Are Indian women in Kerala facing abuse and death over wedding dowries?
- At least four young women have died recently in suspected cases of abuse by their husbands and in-laws over the size of their dowries
- The spate of deaths are a blight to Kerala’s reputation as a state with progressive indicators, such as having India’s top literacy rate and highest sex ratio
At least four young women, all aged below 25, have lost their lives in the past weeks under suspicious circumstances, including a 21-year-old who died on Sunday in what police believe was a suicide after she was allegedly ill-treated by her husband and mother-in-law.
The victims’ families have pressed charges against the husbands and their relatives for dowry harassment, a growing phenomenon in which men and in-laws dissatisfied over dowry amounts carry out physical or mental abuse against the new brides.
“It has been six decades since dowry has been banned in the country. Still dowry has been given and accepted in various forms and quantities. This is a social evil of utmost gravity,” said Kerala’s chief minister Pinarayi Vijayan on June 23.
“The yardstick for a family’s dignity shouldn’t be what was given to a bride and how much,” he added. “Those who think in that way should remember that they are making their children to be products for sale.”
In the dowry custom, parents of Indian brides give a groom’s family cash, gold, cars, property or other assets, believing this would provide their daughter with financial stability. The size of a dowry typically depends on the groom’s education level, profession, and family status.
A World Bank report released last month found that of 40,000 marriages that took place in rural India between 1960 and 2008, a dowry was paid in 95 per cent of them, even after the practice was outlawed in 1961.
Although the groom’s family did send gifts to the bride’s relatives, the study found the amount averaged about 5,000 rupees (US$67) in real terms, while the bride’s family spent on average seven times more, or about 32,000 rupees.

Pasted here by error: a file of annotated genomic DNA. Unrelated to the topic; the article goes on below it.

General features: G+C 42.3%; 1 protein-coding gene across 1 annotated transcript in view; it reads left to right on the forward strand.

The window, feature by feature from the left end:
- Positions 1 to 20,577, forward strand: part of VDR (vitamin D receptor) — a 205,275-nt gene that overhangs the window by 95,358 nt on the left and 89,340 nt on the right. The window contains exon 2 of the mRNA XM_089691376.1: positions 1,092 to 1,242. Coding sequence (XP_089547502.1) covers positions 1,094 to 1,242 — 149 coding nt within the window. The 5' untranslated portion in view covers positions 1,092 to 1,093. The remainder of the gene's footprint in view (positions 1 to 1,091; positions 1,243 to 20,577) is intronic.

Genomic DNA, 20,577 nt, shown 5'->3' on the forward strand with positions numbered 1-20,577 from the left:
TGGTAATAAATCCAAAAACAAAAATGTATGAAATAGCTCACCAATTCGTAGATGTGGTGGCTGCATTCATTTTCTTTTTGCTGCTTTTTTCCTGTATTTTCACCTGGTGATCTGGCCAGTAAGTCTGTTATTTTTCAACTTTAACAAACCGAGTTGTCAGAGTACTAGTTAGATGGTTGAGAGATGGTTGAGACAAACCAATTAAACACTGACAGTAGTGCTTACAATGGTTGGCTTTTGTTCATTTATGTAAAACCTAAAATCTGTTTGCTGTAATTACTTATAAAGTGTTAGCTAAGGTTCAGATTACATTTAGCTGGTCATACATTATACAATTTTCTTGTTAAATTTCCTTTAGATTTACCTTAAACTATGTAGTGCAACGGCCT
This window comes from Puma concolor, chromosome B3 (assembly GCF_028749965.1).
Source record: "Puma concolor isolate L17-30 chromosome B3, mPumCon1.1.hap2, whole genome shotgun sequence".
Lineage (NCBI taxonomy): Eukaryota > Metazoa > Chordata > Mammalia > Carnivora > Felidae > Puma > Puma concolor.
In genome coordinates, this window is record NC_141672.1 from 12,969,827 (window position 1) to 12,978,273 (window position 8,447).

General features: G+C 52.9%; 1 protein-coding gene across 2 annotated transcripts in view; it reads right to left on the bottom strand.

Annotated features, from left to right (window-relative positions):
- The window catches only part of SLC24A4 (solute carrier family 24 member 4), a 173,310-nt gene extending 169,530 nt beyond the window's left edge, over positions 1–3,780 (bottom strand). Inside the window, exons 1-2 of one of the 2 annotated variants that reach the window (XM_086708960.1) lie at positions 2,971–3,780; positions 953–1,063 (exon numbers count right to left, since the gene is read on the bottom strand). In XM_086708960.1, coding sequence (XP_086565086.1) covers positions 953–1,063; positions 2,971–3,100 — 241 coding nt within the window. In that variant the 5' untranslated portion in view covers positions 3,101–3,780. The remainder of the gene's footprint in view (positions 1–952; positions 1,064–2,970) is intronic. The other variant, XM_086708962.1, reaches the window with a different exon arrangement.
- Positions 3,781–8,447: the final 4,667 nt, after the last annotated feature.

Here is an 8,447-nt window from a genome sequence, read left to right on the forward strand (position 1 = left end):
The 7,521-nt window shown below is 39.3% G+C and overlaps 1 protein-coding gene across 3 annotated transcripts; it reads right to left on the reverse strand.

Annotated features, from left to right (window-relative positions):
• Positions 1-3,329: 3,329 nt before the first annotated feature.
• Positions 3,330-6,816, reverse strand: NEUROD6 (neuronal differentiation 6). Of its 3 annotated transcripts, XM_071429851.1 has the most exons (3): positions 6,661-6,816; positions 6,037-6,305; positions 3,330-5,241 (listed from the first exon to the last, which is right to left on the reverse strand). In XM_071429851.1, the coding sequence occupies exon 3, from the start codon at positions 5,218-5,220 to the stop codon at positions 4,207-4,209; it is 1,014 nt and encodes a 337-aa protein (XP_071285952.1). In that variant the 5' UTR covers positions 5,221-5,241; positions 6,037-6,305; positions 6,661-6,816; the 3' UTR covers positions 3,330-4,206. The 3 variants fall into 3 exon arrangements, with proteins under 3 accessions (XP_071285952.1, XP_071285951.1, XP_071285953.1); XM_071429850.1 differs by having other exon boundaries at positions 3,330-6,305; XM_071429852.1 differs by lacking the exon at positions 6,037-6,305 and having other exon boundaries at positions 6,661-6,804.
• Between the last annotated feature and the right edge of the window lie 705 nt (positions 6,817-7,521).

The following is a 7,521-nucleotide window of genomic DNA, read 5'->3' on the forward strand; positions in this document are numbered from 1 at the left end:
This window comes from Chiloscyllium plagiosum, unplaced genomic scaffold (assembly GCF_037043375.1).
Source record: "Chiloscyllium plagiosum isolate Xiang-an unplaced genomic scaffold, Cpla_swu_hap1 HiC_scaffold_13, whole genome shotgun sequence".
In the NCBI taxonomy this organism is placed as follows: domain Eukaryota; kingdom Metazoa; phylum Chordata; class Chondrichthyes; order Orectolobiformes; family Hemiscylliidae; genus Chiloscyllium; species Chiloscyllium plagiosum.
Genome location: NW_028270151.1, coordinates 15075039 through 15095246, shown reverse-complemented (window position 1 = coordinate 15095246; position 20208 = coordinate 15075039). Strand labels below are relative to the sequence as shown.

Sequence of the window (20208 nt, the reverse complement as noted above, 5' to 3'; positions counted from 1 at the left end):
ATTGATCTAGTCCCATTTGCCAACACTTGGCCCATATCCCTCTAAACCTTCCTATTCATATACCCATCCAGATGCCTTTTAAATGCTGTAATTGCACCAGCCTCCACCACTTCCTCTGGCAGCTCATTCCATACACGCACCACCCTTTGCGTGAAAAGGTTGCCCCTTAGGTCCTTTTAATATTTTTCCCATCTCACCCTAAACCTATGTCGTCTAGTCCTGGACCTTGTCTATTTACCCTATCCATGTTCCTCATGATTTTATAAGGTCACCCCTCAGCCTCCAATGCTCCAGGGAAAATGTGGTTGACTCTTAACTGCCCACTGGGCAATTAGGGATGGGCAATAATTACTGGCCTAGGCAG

While the “net dowry” – or the difference between what the bride’s family gave versus what was received from the groom’s side – had remained stable across most of India over time, dowry amounts in Kerala state showed a “stark and persistent” inflation since the 1970s, recording the nation’s highest dowry on average in recent years, the report said.
Dowry is among a few practices which forms a blight to Kerala’s reputation as a state with progressive indicators, including the nation’s top literacy rate, longest life expectancy, highest sex ratio, and lowest positive population growth rate.
Kerala’s US$139-billion economy is the ninth largest in India and it received almost one-fifth of all remittances from overseas, according to 2018-19 World Bank figures. It also has a vibrant literary and film industry.
Yet the state of 35 million residents not only observes dowry gifting but also a number of traditional practices, such as orthodox temple ceremonies or ancient Ayurveda medical treatments, that other states do not follow.
About 1,100 dowry-related harassment cases have been reported to the Kerala State Women’s Commission since 2010. But the actual numbers are thought to be higher as such incidents are often registered as cruelty against women by husband or in-laws – often a proxy for dowry-related abuse.
“Dowry is an accepted practice. People simply accept it. It only becomes a problem when there is a huge demand or dissatisfaction,” said Alayamma Vijayan, who runs Sakhi Women’s Resource Centre, a Kerala-based non-profit organisation for gender justice issues.
She added that the practice was prevalent in all classes and communities, but the problems were more pronounced in the lower socioeconomic ranks.
“In the poorer fishing communities, there is a trend of giving visas as dowries. To some families, visas to the Middle East are huge,” she said.
In the wake of the suspected dowry deaths, Kerala authorities have in the past weeks said it would revise its school syllabus to include more gender-sensitive elements and remove material disparaging women. They are also seeking to set up exclusive courts to handle crimes against women and launch a 24/7 helpline for women to report dowry harassment.
Neetha N, a professor at the Centre for Women’s Development Studies research institute, said Kerala was at a cultural and ethical crossroads.
“At a personal level, Keralites describe systems like dowry as a tradition that they want to preserve,” said the academic who hails from Kerala. “One may be progressive in terms of political ideology but he may not reflect that in his personal life.”
She was doubtful about the impact a hotline would have on a woman experiencing violence from her in-laws.
“Helplines can be theoretically helpful, but how many women would be able to exercise that power? In the social context of Kerala’s family system and close-knit neighbourhood, helplines mean nothing. It doesn’t make any difference,” Neetha said.
“What we need is a grass roots political movement for women empowerment from a social perspective and not an electoral perspective. Political parties use issues like marital tensions for their electoral gains.”
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